Under Covers. Because…I don’t think I have to explain this one. They are undercover. They are naked part of the time and in fancy clothes the rest of the time.There’s a fake pregnancy conversation. They’re sexy, they’re witty, they’re making out, and they’re saving each others’ lives even though they’ve only known each other for eight episodes. There is legitimately nothing I do not love about this episode.
Boxed In. Because innuendo. But also because you get to see Tony and Ziva learning more about each other. While in Under Covers they’re mostly pretty smooth with each other, even under duress, Boxed In shows them getting their feathers ruffled. Tony raises his voice and eggs Ziva on when he probably shouldn’t; Ziva overreacts and is quite difficult to deal with for a few bits of the episode. I feel like they left that box understanding each other better and working together more seamlessly—it’s a significant step towards seeing each other as full people instead of as stock characters (the American playboy, the sexy assassin).
Cloak, Dagger. Because this arc again shows how well they work together (not just on the war game op, but also when they go to save Lee’s sister), and it also lets you see all the tension that’s underneath their relationship—tension that’s not just sexual. And although they don’t talk directly about it, all the heavy emotions are closer to being out in the open than usual, what with Ziva’s actions when Tony gets taken out, their fight in the elevator, and even their scene at the end when Tony watches Ziva watching the little girl learn of her sister’s sacrifice.
Aliyah. Because, in my opinion, this is the most explosively passionate episode they have in the entire run of the series. It’s not passion in the bedroom sense, but it’s passion nonetheless, and it’s white hot. In that scene on the roof, the two of them are actually talking about things—in destructive rather than productive ways, and never as directly as we’d like, but they aren’t ignoring them. They can’t ignore them. And it’s disastrous, but it’s the best train wreck I’ve ever seen.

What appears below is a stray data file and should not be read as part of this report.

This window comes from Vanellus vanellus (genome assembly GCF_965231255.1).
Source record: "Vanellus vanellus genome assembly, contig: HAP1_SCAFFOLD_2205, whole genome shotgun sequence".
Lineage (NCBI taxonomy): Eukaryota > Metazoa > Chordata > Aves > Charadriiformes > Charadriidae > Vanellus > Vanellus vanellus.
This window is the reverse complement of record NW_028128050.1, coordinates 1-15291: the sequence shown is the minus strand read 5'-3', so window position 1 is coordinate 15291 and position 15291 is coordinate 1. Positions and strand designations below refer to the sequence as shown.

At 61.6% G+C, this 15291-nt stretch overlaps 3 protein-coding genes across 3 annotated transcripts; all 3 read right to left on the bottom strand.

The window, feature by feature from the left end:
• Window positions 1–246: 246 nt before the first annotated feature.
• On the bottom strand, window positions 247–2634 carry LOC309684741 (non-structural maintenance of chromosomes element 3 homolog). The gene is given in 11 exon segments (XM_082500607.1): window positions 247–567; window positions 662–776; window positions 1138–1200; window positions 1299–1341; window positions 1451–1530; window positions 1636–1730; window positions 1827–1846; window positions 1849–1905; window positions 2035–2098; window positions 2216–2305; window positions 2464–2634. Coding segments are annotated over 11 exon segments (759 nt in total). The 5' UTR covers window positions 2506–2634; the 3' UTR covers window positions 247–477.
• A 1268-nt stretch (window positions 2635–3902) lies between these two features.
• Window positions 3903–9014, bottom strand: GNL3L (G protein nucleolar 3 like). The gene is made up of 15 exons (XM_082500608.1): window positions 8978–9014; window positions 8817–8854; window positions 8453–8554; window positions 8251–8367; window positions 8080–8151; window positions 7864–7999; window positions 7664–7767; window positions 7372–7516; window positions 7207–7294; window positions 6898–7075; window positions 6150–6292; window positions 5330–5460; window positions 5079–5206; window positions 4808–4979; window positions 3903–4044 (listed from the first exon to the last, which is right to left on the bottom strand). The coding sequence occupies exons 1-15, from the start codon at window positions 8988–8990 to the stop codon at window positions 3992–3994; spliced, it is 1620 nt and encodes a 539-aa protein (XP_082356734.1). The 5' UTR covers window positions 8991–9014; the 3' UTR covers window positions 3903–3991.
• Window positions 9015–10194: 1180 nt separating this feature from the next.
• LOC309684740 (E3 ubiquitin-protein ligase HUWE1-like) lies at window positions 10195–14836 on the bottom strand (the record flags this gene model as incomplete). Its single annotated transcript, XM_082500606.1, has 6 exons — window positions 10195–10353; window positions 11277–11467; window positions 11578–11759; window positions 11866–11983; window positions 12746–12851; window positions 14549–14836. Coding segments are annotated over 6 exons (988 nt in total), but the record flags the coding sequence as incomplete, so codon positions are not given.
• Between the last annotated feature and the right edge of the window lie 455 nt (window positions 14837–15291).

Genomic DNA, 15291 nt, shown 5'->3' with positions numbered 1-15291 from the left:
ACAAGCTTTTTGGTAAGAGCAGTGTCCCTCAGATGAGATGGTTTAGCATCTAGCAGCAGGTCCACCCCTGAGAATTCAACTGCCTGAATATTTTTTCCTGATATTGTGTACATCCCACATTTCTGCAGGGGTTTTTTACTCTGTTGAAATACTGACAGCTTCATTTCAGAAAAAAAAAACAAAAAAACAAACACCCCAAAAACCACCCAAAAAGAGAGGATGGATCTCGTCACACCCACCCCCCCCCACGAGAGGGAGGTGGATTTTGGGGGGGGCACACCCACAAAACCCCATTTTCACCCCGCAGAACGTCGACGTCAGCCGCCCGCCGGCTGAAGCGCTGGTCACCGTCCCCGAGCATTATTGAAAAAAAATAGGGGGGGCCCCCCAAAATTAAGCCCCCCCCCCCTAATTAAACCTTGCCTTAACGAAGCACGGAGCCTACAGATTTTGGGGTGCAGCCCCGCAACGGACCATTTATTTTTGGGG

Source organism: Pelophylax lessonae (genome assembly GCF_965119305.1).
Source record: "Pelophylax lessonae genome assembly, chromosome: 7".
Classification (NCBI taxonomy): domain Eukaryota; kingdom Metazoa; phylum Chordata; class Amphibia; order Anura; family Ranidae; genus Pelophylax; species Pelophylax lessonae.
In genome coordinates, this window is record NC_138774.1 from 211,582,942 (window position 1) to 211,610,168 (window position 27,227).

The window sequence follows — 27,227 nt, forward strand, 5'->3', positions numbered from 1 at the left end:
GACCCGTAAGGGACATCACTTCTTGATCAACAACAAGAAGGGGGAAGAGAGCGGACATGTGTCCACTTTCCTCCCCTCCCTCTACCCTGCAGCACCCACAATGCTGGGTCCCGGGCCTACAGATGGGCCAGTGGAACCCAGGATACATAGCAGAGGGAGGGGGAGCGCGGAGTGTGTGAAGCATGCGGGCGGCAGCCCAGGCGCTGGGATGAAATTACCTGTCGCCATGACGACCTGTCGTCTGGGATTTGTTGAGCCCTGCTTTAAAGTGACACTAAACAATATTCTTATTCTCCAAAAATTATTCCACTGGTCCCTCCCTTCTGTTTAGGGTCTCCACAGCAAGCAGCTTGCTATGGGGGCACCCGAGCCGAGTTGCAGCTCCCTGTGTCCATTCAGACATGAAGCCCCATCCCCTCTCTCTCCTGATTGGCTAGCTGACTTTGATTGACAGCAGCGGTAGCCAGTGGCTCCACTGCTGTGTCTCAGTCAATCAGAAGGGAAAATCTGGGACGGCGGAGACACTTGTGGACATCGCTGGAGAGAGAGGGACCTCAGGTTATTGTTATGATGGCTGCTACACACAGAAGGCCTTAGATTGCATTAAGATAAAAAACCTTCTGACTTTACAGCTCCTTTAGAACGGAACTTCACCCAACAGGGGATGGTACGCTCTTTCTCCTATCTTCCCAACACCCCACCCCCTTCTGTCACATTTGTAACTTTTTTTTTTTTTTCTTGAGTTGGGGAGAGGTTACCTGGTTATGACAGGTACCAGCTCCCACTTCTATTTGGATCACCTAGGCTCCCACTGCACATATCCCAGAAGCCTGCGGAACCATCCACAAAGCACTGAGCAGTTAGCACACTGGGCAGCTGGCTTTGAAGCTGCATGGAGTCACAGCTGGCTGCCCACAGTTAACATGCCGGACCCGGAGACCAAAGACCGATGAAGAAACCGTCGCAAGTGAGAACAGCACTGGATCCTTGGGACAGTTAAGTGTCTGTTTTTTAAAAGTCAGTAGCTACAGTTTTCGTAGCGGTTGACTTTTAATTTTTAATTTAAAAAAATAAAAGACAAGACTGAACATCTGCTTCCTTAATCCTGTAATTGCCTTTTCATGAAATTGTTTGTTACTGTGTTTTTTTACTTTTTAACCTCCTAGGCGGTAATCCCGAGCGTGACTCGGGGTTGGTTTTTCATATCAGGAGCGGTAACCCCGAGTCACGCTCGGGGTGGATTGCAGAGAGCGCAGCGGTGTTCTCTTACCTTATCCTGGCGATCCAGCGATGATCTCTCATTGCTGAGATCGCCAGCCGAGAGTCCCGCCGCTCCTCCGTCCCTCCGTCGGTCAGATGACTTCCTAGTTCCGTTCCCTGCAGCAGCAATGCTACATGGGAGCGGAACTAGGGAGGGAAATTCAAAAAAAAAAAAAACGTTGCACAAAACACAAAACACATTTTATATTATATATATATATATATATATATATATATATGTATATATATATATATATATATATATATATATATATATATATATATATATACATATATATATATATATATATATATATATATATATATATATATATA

Truth or Consequences. This is another one that requires no explanation. He cannot deal with the guilt and pain of her apparent death—which is, after all, related to his own actions—and does literally everything within his power not even to save her, but simply to tip the scales in her name. Even if you just read it as partnership/friendship, it’s so much. This episode changed the show, and it changed Tony and Ziva’s relationship, and it is so important to me.
Housekeeping. Because it’s the first episode I watched that made me think ‘Oh my god, they’re actually going to go there eventually.’ And then, you know, they kinda didn’t. But they were leading up to it in an unmistakable way. I mean, between Ziva’s frank comments about “someday” and Tony’s reactions to “she cares”? I cannot handle it.
A Desperate Man. Most superficially, because it got rid of Tiva threat Ray Cruz (which I say mostly jokingly—I loathe Ray Cruz, but it has less to do with my desire to see Ziva with Tony than it does with my desire to see Ziva not with any lying, secretive, manipulative jerk). More importantly, that conversation Tony and Ziva had on the rooftop about Ray not appreciating her was very honest, very emotional, and something that would not have been possible between them a few years prior. The “Cherish each other” bit at the end is also great, but it’s that rooftop scene that makes this a solid t/z episode for me.
Shell Shock I, Shell Shock II. Because—*breaks down crying because of The Little Prince and the opera*—because in this arc they are kind to and patient with each other in a new and exciting way. When Tony’s being quiet because he’s hurting, Ziva gently draws him out, and she asks the questions that he needs to be asked. And when Ziva gets prickly because she’s hurting, Tony doesn’t rise to the bait. He works his way to the center of it, instead, and then he offers one of the most thoughtful gestures in television history to make her feel better. I love the Shell Shock episodes for a lot of reasons, but an important one is that they leave me with the feeling that Tony and Ziva are deeply good for each other.
Shiva. He lets her stay in his super-private I-don’t-even-like-family-members-here HOME. He does everything he can possibly do to support her, and she recognizes it and thanks him for it. She’s so vulnerable, and he cares so much. I don’t even know what else to say about it. (Except that the pregnancy photo scene from Shabbat Shalom need to somehow be included in this entry, because OH MY GOD DID THEY REALLY JUST.)